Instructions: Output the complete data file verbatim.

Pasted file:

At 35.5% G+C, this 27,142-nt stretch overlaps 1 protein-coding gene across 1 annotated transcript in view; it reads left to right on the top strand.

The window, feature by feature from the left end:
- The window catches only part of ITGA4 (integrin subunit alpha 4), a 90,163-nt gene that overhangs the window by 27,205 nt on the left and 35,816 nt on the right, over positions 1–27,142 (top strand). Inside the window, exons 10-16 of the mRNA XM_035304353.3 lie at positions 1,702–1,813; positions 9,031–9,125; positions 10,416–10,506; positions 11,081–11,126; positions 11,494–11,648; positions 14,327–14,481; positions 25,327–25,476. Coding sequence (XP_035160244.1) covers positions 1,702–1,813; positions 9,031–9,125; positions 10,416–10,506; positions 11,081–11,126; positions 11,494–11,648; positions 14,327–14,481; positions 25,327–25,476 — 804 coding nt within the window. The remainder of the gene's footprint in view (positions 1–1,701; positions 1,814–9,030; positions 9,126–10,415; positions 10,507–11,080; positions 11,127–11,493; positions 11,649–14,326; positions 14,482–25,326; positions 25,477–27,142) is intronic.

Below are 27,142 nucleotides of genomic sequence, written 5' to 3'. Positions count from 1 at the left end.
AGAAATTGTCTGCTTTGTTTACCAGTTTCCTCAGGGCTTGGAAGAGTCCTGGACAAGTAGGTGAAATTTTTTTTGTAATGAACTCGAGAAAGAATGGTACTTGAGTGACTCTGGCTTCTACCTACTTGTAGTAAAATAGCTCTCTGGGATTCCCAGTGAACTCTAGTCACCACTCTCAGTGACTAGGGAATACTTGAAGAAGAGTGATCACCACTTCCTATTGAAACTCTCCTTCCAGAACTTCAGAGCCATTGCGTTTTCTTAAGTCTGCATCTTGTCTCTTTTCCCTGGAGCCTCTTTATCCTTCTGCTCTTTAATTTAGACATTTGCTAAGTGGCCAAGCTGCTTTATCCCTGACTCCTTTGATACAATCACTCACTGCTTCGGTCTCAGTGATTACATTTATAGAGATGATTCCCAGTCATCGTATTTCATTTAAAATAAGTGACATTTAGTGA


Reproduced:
At 35.5% G+C, this 27,142-nt stretch overlaps 1 protein-coding gene across 1 annotated transcript in view; it reads left to right on the top strand.

The window, feature by feature from the left end:
- The window catches only part of ITGA4 (integrin subunit alpha 4), a 90,163-nt gene that overhangs the window by 27,205 nt on the left and 35,816 nt on the right, over positions 1–27,142 (top strand). Inside the window, exons 10-16 of the mRNA XM_035304353.3 lie at positions 1,702–1,813; positions 9,031–9,125; positions 10,416–10,506; positions 11,081–11,126; positions 11,494–11,648; positions 14,327–14,481; positions 25,327–25,476. Coding sequence (XP_035160244.1) covers positions 1,702–1,813; positions 9,031–9,125; positions 10,416–10,506; positions 11,081–11,126; positions 11,494–11,648; positions 14,327–14,481; positions 25,327–25,476 — 804 coding nt within the window. The remainder of the gene's footprint in view (positions 1–1,701; positions 1,814–9,030; positions 9,126–10,415; positions 10,507–11,080; positions 11,127–11,493; positions 11,649–14,326; positions 14,482–25,326; positions 25,477–27,142) is intronic.

Below are 27,142 nucleotides of genomic sequence, written 5' to 3'. Positions count from 1 at the left end.
AGAAATTGTCTGCTTTGTTTACCAGTTTCCTCAGGGCTTGGAAGAGTCCTGGACAAGTAGGTGAAATTTTTTTTGTAATGAACTCGAGAAAGAATGGTACTTGAGTGACTCTGGCTTCTACCTACTTGTAGTAAAATAGCTCTCTGGGATTCCCAGTGAACTCTAGTCACCACTCTCAGTGACTAGGGAATACTTGAAGAAGAGTGATCACCACTTCCTATTGAAACTCTCCTTCCAGAACTTCAGAGCCATTGCGTTTTCTTAAGTCTGCATCTTGTCTCTTTTCCCTGGAGCCTCTTTATCCTTCTGCTCTTTAATTTAGACATTTGCTAAGTGGCCAAGCTGCTTTATCCCTGACTCCTTTGATACAATCACTCACTGCTTCGGTCTCAGTGATTACATTTATAGAGATGATTCCCAGTCATCGTATTTCATTTAAAATAAGTGACATTTAGTGA